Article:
Me: Oh, I must have misunderstood that from our conversation Sunday. Maybe I didn’t ask for enough clarification?
Day 6. The way this works is, you receive a warning that your host has blocked your account. You can choose to lift that block 5 times before it’s permanent.
At this point, Host Gator claimed they could do nothing for me. They couldn’t give me more bandwidth, they couldn’t congratulate me on the traffic and turn their heads to let my blog ride this out, even though my bandwidth usage before this post didn’t ever come close to what I actually paid for.
They couldn’t transfer me to a dedicated server without taking my blog down for 3-5 days.
Today was the release of the new Apple operating system.
My post had been pinned 118,300 times.
My pageviews had been doubling every day since the article posted.
And I was going to be shut down.
I emailed the person who takes care of my technical blog stuff. She listened to me swear. She swore with me. She shook her head when she heard what happened and she told me how to fix it.
I had to change hosting companies.
A Small Orange was recommended to me, and after emailing back and forth a bit (they’re quick and responsive) we had a plan.
Day 7. After a few heated phone calls, Host Gator logged into my WordPress blog, changed the password on me, and kicked me out.
They installed a cache plugin of their choosing, but didn’t activate it.
In addition, they disabled the cache plugin that had previously been activated.
Essentially, they broke their own rules (they said I had to have a cache plugin) and caused my CPU usage to skyrocket, which shut my blog down.
I was the girl. I was the blogger who was on the phone crying to a total stranger and attempting to keep her cool.
I was livid.
That night, my blog helper switched my accounts to a cloud server with A Small Orange. She worked in the middle of the night to avoid the peak traffic hours.
After a series of long outages all day long, Host Gator shut me down at 7pm, which was the start of my peak traffic time, 7pm-11pm.
Day 8. I woke up with A Small Orange. They were helpful and quick to respond to all of my questions. I knew more about caching and bandwidth and CPU usage than I ever needed to know at this point.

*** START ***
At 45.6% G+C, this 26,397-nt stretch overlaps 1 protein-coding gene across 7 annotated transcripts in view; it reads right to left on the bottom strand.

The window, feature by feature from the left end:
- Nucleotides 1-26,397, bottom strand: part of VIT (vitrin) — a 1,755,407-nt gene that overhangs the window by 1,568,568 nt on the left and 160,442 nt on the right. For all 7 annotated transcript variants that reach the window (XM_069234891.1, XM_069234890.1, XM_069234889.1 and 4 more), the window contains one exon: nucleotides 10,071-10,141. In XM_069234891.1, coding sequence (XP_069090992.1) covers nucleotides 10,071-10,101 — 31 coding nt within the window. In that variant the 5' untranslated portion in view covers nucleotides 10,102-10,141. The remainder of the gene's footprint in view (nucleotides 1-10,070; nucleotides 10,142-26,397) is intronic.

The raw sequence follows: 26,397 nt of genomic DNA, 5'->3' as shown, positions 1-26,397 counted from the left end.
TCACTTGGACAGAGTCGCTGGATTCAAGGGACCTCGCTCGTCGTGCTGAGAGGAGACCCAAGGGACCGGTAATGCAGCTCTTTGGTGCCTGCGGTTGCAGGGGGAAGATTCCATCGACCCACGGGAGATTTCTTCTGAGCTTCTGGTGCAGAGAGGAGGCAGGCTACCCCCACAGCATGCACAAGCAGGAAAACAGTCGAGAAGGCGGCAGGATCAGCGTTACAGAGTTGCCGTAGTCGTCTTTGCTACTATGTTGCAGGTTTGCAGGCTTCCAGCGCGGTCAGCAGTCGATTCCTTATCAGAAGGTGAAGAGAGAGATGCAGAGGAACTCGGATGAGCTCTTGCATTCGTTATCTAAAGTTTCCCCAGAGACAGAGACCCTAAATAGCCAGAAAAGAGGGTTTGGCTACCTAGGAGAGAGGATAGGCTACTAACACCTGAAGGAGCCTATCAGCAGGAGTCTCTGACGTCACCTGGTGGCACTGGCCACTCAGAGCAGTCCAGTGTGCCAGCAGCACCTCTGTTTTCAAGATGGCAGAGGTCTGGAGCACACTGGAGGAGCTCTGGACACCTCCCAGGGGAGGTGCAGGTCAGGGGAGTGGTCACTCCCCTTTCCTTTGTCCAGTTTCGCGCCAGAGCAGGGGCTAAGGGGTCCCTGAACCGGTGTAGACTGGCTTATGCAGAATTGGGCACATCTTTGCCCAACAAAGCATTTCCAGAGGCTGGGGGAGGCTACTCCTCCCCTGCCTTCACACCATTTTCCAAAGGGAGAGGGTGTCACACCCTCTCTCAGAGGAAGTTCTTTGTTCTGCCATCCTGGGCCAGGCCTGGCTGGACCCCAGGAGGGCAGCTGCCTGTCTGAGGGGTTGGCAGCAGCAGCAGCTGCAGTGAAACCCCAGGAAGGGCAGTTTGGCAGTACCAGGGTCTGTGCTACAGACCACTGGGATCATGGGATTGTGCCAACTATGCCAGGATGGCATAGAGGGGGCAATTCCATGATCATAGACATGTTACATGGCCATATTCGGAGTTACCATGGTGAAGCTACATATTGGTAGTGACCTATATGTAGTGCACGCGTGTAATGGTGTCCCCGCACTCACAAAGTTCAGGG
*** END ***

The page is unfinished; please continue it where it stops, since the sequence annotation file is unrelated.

After noticing my views were slowing down a bit, the Ninjas at A Small Orange (that’s what they call themselves, it’s in their email signatures) helped me install a cache program into my server and showed me where to keep an eye on my views.
I just went from paying $15/month for hosting to $100/month. I also hired my someone to switch my three sites to A Small Orange and set up my ad network accounts.
Having a viral post is expensive.
Day 9. I had no idea that a viral post could bring you traffic for such a long time. I guess in my head it was a 1-2 day thing. I was 9 days after the post and still seeing tens of thousands of views. The traffic was pouring in from Pinterest at this point.
Total views on the viral post as of 10/30: 534,700
Total pins as of 10/30: 155,000
Here’s what I learned:
Things you have control over:
- Your analytics. You can check them regularly and monitor your traffic, which I highly recommend.
- Your hosting package: switch to a dedicated server as soon as you see a post getting big like that. If I had switched (using my blog helper, not what Host Gator was offering to do) that Sunday when I called to ask Host Gator about my account, I would have been moved to the new server by the time the operating system was released, and wouldn’t have lost those 12 hours of traffic (and ad money!).